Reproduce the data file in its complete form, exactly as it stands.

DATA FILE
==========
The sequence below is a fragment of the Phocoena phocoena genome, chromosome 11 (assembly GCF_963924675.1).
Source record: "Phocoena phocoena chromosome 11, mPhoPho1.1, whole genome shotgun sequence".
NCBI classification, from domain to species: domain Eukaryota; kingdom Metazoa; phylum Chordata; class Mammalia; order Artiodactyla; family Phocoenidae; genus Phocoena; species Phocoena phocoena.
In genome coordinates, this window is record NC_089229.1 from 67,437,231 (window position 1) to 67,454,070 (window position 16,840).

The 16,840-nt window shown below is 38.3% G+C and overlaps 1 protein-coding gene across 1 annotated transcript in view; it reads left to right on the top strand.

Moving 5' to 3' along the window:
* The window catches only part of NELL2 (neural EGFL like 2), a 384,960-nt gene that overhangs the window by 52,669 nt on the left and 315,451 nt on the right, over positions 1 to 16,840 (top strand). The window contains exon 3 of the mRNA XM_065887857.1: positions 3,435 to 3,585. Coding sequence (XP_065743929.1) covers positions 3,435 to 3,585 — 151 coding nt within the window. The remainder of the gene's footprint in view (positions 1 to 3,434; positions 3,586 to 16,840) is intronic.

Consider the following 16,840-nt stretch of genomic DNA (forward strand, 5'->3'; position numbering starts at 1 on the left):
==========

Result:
The sequence below is a fragment of the Phocoena phocoena genome, chromosome 11 (assembly GCF_963924675.1).
Source record: "Phocoena phocoena chromosome 11, mPhoPho1.1, whole genome shotgun sequence".
NCBI classification, from domain to species: domain Eukaryota; kingdom Metazoa; phylum Chordata; class Mammalia; order Artiodactyla; family Phocoenidae; genus Phocoena; species Phocoena phocoena.
In genome coordinates, this window is record NC_089229.1 from 67,437,231 (window position 1) to 67,454,070 (window position 16,840).

The 16,840-nt window shown below is 38.3% G+C and overlaps 1 protein-coding gene across 1 annotated transcript in view; it reads left to right on the top strand.

Moving 5' to 3' along the window:
* The window catches only part of NELL2 (neural EGFL like 2), a 384,960-nt gene that overhangs the window by 52,669 nt on the left and 315,451 nt on the right, over positions 1 to 16,840 (top strand). The window contains exon 3 of the mRNA XM_065887857.1: positions 3,435 to 3,585. Coding sequence (XP_065743929.1) covers positions 3,435 to 3,585 — 151 coding nt within the window. The remainder of the gene's footprint in view (positions 1 to 3,434; positions 3,586 to 16,840) is intronic.

Consider the following 16,840-nt stretch of genomic DNA (forward strand, 5'->3'; position numbering starts at 1 on the left):